Anki has helped me maintain and improve my Chinese for years, but I’ve always been intrigued by using it to develop other kinds of knowledge. At university I used it heavily for East Asian history, our modern Chinese literature course and classical Chinese. I’ve now started using it to improve my Unix command-line fluency, and the results have been quite dramatic.

It’s not really possible to learn programming with an SRS system like Anki, but you can certainly use it to reinforce tokenized knowledge (like [this](https://developer.atlassian.com/blog/2015/06/golang-flashcards-and- spaced-repetition/)). Whilst programming ability doesn’t tokenize very well, a lot of related computing skills certainly do.

The first thing I started reinforcing with Anki was bash and the Unix command- line in general. It’s easy to get this started with a simple rule: any time you use man or Google to learn about a command, make sure to add an Anki card for it once you’ve found the information you’re looking for. In this way, I’ve ended up with a lot of cards for the flags and options of various Unix commands. Man pages lend themselves very well to this, as do concise answers from the likes of Stack Overflow.

After that, I started seeking out more interesting techniques and approaches from sites like [Commandline Fu](http://www.commandlinefu.com/commands/browse /sort-by-votes) and general searches for Unix one-liners. This quickly created a rabbit hole effect, and everything I found interesting ended up in my Anki deck. With daily reinforcement of an increasing range of commands, I’ve found that my Unix fluency has improved far faster than when I was trying to acquire the knowledge organically.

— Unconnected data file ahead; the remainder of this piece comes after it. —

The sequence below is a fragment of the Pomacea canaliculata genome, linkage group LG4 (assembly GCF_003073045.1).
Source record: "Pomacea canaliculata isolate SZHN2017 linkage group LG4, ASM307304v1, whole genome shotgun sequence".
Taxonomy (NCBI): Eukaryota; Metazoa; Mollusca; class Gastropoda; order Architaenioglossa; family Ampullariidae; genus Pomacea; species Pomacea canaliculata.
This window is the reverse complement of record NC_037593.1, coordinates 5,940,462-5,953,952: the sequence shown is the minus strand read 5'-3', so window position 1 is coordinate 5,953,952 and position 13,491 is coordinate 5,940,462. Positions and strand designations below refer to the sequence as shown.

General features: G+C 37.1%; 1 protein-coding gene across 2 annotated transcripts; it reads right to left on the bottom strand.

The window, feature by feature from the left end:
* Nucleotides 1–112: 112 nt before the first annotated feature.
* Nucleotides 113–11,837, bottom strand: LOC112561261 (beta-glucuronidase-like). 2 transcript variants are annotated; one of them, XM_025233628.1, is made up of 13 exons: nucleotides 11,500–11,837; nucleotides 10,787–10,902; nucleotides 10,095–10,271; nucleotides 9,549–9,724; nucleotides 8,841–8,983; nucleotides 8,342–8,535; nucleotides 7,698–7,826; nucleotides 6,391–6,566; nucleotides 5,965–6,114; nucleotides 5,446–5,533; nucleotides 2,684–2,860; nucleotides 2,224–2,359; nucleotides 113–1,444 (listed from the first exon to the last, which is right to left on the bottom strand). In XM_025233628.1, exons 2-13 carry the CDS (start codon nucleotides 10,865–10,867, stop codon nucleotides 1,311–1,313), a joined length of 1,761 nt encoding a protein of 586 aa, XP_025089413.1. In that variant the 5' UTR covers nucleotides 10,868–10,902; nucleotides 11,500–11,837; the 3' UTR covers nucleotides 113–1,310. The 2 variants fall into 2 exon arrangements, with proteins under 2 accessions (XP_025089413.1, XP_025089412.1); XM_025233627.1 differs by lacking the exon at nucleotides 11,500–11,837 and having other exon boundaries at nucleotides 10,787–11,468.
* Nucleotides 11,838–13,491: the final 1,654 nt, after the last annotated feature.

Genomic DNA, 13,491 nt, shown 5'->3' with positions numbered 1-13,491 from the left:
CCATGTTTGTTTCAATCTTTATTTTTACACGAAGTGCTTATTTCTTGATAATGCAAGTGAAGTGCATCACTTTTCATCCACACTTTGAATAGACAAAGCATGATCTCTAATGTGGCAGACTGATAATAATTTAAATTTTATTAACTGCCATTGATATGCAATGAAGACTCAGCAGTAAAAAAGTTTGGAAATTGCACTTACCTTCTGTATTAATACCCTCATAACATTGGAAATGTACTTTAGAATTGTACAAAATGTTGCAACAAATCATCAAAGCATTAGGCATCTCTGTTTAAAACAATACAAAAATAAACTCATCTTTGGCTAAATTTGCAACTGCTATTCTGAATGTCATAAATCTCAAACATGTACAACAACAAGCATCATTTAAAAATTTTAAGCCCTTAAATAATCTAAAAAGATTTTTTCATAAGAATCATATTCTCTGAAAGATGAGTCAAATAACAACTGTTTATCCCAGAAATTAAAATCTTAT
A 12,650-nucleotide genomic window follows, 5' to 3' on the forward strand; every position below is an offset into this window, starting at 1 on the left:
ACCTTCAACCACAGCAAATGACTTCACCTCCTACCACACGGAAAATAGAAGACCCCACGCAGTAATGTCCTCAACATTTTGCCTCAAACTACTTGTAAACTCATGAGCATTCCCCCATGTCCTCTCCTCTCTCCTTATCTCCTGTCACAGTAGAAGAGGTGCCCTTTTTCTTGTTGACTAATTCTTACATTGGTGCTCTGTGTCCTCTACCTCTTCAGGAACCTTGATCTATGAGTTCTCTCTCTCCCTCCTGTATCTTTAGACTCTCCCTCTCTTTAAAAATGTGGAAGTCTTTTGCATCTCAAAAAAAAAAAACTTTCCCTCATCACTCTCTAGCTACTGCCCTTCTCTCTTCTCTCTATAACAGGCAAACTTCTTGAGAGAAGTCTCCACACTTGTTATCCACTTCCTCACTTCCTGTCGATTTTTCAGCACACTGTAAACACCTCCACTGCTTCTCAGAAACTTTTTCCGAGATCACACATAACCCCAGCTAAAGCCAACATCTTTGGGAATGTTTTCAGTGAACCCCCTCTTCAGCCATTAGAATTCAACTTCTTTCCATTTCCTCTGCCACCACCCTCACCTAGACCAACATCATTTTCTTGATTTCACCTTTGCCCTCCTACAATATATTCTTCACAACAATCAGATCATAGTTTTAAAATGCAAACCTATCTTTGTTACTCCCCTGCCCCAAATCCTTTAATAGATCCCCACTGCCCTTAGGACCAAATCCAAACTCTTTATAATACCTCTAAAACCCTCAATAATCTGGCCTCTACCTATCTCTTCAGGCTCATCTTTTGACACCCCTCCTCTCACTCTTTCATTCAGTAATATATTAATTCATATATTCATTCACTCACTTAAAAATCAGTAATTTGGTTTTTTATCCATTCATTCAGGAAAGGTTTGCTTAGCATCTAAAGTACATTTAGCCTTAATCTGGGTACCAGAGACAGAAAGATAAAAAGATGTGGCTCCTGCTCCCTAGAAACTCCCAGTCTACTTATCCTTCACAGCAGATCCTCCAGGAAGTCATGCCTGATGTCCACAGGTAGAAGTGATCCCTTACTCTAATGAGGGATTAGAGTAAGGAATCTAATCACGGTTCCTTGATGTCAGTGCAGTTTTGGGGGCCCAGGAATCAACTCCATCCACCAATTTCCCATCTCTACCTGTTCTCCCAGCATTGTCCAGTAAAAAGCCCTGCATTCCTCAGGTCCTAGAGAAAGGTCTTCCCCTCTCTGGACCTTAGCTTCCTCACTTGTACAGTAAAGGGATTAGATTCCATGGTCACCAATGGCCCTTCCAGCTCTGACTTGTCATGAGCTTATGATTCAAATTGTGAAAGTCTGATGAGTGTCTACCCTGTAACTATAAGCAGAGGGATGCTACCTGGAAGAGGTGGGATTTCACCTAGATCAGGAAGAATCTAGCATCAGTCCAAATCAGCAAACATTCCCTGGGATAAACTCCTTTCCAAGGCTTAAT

From that starting point, I now regularly add cards for every tool I use, such as Git, Vim and all the usual Unix suspects. As well as command line tools, SRS cards also lend themselves well to snippets of programming languages. SQL fits nicely into this model, and I’ve been able to commit various handy SQL phrases and techniques to memory and avoid searching for them the next time I need them. The amount of time I spend looking up documentation has gone down a lot, and I use that as a rough metric of how succesful this approach is.

So far I’ve used two types of card for this knowledge: a traditional prompt and response card type, and [cloze deletion](http://www.supermemo.com/articles/20rules.htm#Cloze deletion) cards. The prompt-reponse cards have some simple styling that suits code – monospace font, left alignment etc – and usually start with a one word topic to indicate where the knowledge applies (e.g. ‘bash’). That format covers the majority of commands, keyboard shortcuts, code snippets and language phrases, whilst the cloze deletion cards cover items of knowledge that work better as short sentences (such as this kind of guidance).

Since reinforcing my memory this way, I feel far more productive, particularly in bash and vim as those get the most constant use. I also feel more confident approaching new tools or languages, as I trust that I have this system backing me up as I learn them. Further, programming and computing books are now an even more valuable resource, as I have a realistic chance of retaining the information that I find useful or interesting as I read through them.